These people living with an invisible condition are doing their best to raise awareness about it | oneSCDvoice
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These people living with an invisible condition are doing their best to raise awareness about it


In 2013, an inquest found a failure to follow basic procedures contributed to the death of a young woman called Sarah Mulenga after she called the emergency services while having a sickle cell crisis. Two trainee paramedics refused to take the 21-year-old to hospital, her condition deteriorated, and she later died.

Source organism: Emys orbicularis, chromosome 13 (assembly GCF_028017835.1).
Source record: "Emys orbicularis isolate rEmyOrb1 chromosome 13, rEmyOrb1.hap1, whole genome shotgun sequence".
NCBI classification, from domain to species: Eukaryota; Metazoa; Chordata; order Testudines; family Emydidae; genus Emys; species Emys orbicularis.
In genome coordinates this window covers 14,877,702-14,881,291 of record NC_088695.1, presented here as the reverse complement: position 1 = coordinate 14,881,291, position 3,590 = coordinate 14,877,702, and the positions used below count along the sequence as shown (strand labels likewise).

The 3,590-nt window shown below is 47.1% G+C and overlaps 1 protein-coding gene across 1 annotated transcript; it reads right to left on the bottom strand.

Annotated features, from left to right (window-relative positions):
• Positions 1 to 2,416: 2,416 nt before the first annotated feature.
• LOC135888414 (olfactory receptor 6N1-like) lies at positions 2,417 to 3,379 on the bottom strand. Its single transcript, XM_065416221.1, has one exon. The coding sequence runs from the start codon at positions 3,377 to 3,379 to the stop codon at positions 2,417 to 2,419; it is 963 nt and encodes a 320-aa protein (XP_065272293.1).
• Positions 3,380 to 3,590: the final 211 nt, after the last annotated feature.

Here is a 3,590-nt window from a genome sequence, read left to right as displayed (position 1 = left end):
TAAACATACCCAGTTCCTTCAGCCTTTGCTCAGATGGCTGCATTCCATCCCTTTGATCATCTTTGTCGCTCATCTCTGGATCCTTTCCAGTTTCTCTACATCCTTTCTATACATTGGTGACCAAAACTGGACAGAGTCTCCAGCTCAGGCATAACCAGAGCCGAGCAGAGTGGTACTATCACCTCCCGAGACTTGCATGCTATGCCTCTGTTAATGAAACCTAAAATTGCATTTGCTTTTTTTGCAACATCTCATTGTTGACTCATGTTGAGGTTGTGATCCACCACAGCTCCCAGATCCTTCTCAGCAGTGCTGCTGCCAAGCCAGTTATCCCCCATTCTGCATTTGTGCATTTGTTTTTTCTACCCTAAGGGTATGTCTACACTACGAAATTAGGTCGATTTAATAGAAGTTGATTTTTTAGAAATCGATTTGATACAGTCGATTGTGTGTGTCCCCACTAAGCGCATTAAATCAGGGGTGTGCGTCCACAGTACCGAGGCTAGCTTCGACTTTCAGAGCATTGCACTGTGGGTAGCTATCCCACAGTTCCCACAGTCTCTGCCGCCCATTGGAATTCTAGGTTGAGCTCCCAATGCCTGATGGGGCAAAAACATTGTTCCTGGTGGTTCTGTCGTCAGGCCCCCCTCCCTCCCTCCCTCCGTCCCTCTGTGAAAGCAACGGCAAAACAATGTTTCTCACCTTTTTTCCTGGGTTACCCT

The high-profile case led to a number of changes for the better, but there is still a long way to go, those who have the condition say.

Kehinde Salami, 36, told BuzzFeed News that many new treatments were still not being made available on the NHS. “The care and treatment for sickle cell has gone a very long way in the last 15 years. However, there is a long way to go, especially as sickle cell medications currently [available] are not free on the NHS and there definitely needs to be more progress.”